Big Win For Domestic Workers In West Bengal; Now Recognised As Trade Union
The Logical Indian Crew West Bengal
June 20th, 2018 / 11:52 AM
Signalling the changing times for domestic workers in India, an organisation for domestic workers in Kolkata-Paschimbanga Griha Paricharika Samit (PGPS-West Bengal Domestic Workers Society) received the trade union certificate from the state government. Being a part of a trade union will give them recognition and rights to minimum wages.
The organisation had applied for trade union status in late 2014 as reported by The Hindu.
Tapsi Moira, 38, a domestic worker living in South Kolkata, a member of the organization put in a lot of effort to make this possible. Since 2014, daily after work she travelled from Dhakuria in south Kolkata to the Labour Department’s office in central Kolkata to inquire about the status of their application. She set off for work at 6 am in the morning just for this purpose. Finally, her struggle paid off. She is an ex-secretary of Paschimbanga Griha Paricharika Samit and currently a State Committee member.
“Paschimbanga Griha Paricharika Samit (PGPS-West Bengal Domestic Workers Society) is the first organisation of domestic workers to be granted trade union status in the State”, said Sovandeb Chattopadhyay, senior Trinamool Congress (TMC) trade union leader and Minister as reported by The Hindu.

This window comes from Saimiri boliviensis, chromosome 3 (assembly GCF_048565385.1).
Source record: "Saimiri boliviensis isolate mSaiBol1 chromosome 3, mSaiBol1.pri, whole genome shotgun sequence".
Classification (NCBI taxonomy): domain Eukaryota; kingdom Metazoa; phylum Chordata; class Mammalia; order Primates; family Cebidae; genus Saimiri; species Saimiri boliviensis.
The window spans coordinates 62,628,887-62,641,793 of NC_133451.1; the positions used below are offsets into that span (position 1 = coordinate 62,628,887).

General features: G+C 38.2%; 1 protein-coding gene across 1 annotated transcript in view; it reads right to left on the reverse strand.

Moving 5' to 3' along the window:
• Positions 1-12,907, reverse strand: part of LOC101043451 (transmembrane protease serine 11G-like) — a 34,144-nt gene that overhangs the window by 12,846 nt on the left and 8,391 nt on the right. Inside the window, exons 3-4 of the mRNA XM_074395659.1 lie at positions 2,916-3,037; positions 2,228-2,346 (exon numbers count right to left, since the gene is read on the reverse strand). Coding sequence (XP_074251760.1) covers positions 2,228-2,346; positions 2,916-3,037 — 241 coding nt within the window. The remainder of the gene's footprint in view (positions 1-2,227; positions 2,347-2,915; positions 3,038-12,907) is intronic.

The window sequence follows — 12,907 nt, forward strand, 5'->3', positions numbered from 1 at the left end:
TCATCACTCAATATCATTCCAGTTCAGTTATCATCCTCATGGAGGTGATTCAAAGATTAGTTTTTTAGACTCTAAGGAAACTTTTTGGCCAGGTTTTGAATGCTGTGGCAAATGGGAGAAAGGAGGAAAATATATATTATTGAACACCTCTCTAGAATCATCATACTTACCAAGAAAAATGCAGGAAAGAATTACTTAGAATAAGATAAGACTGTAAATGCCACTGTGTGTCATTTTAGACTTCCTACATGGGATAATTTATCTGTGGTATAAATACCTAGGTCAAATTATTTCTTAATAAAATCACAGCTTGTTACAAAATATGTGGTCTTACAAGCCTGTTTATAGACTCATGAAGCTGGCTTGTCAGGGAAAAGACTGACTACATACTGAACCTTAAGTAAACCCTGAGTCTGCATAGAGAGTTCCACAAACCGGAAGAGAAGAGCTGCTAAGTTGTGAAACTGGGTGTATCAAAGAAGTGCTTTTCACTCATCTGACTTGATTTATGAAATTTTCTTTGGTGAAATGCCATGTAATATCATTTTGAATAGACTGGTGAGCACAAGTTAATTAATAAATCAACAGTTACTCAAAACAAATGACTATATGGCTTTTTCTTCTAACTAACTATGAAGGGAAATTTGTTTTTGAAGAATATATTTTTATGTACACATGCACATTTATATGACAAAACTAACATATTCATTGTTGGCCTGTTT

As reported by the Wire, only two Indian laws, Unorganised Labour Social Security Act, 2008 and Sexual Harassment of Women at Workplace (Prevention, Prohibition, and Redressal) Act, 2013, grant domestic workers ‘labour’ status. However, none of the laws provides any legal framework regarding the rights of domestic workers.
Domestic workers in India.
There are approximately 4.2 million-50 million domestic workers in India, mostly women. The National Sample Survey Organisation (NSSO) data of 2009-10 shows that 54 per cent of domestic workers were illiterate, while about 83 per cent had less than middle-level schooling. Domestic work is also a highly undervalued sector of work because of the associations between domestic work and reproductive labour and its performance by poor women. There is no minimum wage for domestic workers and is subject to the employer’s discretion. Moreover, they are often subjected to emotional, physical and sexual violence.
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Edited by : Abhinav Joshi